Minimizing Murder

Green bandage that says “Stop Killing” wrapped around hand holding up a Peace sign.
The time has come for true acceptance. The disability community is beyond fed up with filicides. Credit: "Stop killing - June 20 Iran election protest in San Francisco" by Steve Rhodes.

Every year March 1 is designated for the Disability Day of Mourning. Originally established in 2012, Autistic Self Advocacy Network (ASAN) held their first vigil in response to George Hodgins, a 22-year-old autistic man murdered by his own family member in Sunnyvale, California.

The purpose is not only to mourn those with varying types of disabilities murdered by their own loved ones, but to bring light to society’s lack of appreciation for the value their lives had. These murders are also referred to as filicides, when a person kills their son or daughter. Vigils are held nationwide including colleges. Butler University Advocates for Autism held a Disability Day of Mourning Virtual Vigil in Indianapolis, Indiana.

In ASAN’s anti-filicide-toolkit, they make clear how society, the media, and caregivers can do better.

Their Lives Are Valuable

“But as far as I can tell, the good things outweigh the bad even in a very hard life,” Mel Baggs writes in a letter for the memorial of Katherine (Katie) McCarron, a three year old suffocated by her own family member. “There are even good things that autistic people are more likely to experience, and then there are good things that are just part of the human experience in general.”

Nicholas James, diagnosed with Phocomelia, is a testament to the good things Baggs references. James was born without his four limbs and is now a world-renowned motivational speaker, instilling hope in people. While James shows how a hard life can still be a good life, not everyone feels the same way.

“You will not have a chance to experience any more of the bad things in life, and that’s what a lot of people will want to focus on, they think your life would have been only misery and pain,“ Baggs says.” He believes when some people see a life as having no future they think the solution is to take that innocent life.

They Deserve Equal Treatment

In a survey of 714 practicing U.S. physicians nationwide, 82.4% reported that people with significant disabilities have worse quality of life than non-disabled people, according to the paper “Physicians’ Perceptions of People With Disability and Their Health Care” published in Health Affairs.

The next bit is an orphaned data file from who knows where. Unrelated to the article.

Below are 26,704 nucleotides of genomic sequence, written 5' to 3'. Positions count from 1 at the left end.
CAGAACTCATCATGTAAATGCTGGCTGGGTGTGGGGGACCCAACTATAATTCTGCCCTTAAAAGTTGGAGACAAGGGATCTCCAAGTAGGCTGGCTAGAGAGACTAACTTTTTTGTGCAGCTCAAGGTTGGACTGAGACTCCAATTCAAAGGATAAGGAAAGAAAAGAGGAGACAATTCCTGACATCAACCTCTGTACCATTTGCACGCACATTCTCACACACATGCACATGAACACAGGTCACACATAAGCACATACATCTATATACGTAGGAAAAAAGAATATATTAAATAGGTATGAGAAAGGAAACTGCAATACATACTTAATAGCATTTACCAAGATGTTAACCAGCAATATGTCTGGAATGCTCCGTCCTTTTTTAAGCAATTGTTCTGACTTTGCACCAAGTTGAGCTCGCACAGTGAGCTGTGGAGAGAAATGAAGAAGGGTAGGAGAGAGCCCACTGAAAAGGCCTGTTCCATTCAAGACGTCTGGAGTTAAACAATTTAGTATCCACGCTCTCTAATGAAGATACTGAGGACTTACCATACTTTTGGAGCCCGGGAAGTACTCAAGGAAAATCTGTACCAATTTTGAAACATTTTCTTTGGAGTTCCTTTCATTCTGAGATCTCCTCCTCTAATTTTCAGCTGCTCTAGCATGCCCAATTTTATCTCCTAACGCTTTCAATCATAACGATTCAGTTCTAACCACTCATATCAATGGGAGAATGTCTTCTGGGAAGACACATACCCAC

COVID-19 helped shine a light on this attitude. Doctors took an oath to cause no harm. Yet a disturbing number seem to have the opinion that they determine who receives care and who does not. On the West Coast, for instance, a woman living with intellectual disabilities almost agreed to her doctor’s request not to resuscitate or intubate her. The woman’s doctor also asked her group home to have all their residents sign the same release form.

Now other doctors are pushing back and giving their partners in practice the wake-up call they believe they need.

The lead author of the paper, Lisa I. Iezzoni, M.D., who has multiple sclerosis, made clear how people with disabilities see their lives.”Studies of people with disability show that most don’t view their lives as tragic,” she says.

Female doctor figurine tugging on her hair while trapped under a glass cup.
Eradicating biases is difficult but that is not deterring some doctors from calling out their partners in practice. Credit: de²

Michelle Kofman is familiar with her own struggles and how life is not always easy. She is officially diagnosed with mild to severe attention deficit/hyperactivity disorder (ADHD), major depressive disorder, and anxiety. Diagnosed while she was still a child, Kofman has never viewed her life as tragic.

“I think everyone wants to be unique,” Kofman says. “But as far as with my ADHD, I want to be seen as normal as possible.”

She believes people within the disability community want to be seen as normal, too.

 “I don’t think anybody wants to see themselves as the kid who rides the short bus, so to speak,” Kofman says.

No More Excuses

At times, the news media’s representation of filicides have been perceived as empathetic toward the perpetrator. Coverage of the murder of George Hodgins was perceived as empathetic. There were no quotes from people living in the community that this murder was anything other than understandable.

ASAN’s anti-filicide-toolkit provides a guide for how the media should respond to these murders. Specifically, ASAN requests that the media be sympathetic, mindful of anti-disability bias, center the victim, and not give the murderer a platform.

It Isn’t Understandable